IV. Strengthening Building of Development Capacity
Development is one of the most urgent problems confronting Africa, but lack of technology and skills is the key element that hindersits development. The Chinese government attaches great importance to the building of development capacity in Africa, carrying out human resource development and cooperation with African countries, and sending experts and youth volunteers to Africa to help African countries improve the ability of fostering skilled people.
Strengthening educational exchanges and cooperation. China and Africa have conducted fruitful educational cooperation, fostering large numbers of skilled people for Africa. By the end of 2009, 107 schools had been built in Africa with Chinese assistance, and 29,465 African students had received Chinese government scholarships to study in China. At present, the Chinese government offers about 5,000 scholarships to students from African countries each year. It has also intensified its cooperation with African countries in fields such as higher education, vocational education and long-distance education, building specialized laboratories for biology, computer science, analytical chemistry, food preservationand processing, horticulture and civil engineering.
Providing management and technical training programs. China helps cultivate managerial and technical skills for Africa in multiple ways. By June 2010, China had provided training programs for over 30,000 people from African countries, covering over 20 fields such as economy, public administration, agriculture, animal husbandry and fishing industry, medical care and public health, science and technology, and environmental protection. Besides, Chinese enterprises in Africa have trained for those countries large numbers of skilled technical personnel through building training centers and running on-the-job training courses, and bringing African employees to receive training in China.
Holding practical skills training courses. China has held in many African countries practical skills training courses on planting, livestock breeding, fishing, weaving, embroidery and leather processing. For example, China held many bamboo and rattan weaving courses for refugees, dropout students, and impoverished peasants in post-war Libya, which helped to promote the development of the local bamboo and rattan weaving handicraft. The trainees later could earn a monthly income of US$150, greatly improving their living conditions.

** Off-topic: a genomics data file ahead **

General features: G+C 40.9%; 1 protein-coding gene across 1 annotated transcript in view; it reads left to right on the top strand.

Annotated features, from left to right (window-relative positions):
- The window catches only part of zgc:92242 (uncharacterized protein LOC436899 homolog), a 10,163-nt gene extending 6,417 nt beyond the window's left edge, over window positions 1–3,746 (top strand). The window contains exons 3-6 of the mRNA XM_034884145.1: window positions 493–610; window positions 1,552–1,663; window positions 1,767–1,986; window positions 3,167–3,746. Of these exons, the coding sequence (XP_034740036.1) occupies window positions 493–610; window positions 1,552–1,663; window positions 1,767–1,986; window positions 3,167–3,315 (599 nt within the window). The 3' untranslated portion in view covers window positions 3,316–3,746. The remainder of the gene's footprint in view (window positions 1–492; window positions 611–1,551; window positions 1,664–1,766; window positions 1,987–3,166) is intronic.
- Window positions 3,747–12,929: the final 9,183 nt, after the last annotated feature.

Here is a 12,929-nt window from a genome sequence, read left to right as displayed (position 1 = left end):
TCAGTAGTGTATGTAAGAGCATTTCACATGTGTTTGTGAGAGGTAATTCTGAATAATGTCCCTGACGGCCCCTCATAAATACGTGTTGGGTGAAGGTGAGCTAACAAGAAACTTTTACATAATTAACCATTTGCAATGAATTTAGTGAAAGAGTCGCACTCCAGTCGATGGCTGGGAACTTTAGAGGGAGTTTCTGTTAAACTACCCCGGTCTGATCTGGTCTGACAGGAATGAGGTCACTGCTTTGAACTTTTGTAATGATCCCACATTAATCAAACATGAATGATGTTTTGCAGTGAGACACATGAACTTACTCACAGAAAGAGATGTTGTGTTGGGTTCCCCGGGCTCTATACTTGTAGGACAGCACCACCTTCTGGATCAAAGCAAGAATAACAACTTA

Sending experts and youth volunteers to Africa. By the end of 2009, China had sent 104 senior agricultural technical experts to 33 African countries, helping them to map out agricultural development plans, and offering guidance and training courses on agricultural skills. It sent experts to guide the production and operation of China-aided projects, to train local managerial staff, and to help African countries to manage projects on their own. China also cooperated with the United Nations Food and Agriculture Organization, and signed the South-South Tripartite Agreementwith Mauritania, Ghana, Ethiopia, Gabon, Sierra Leone, Mali and Nigeria, sending to these countries over 600 Chinese agricultural experts and technicians. By the end of 2009, China had sent 312 youth volunteers to Africa, providing voluntary services in Chinese language teaching, medical care and public health, physical education teaching, computer training and international rescue.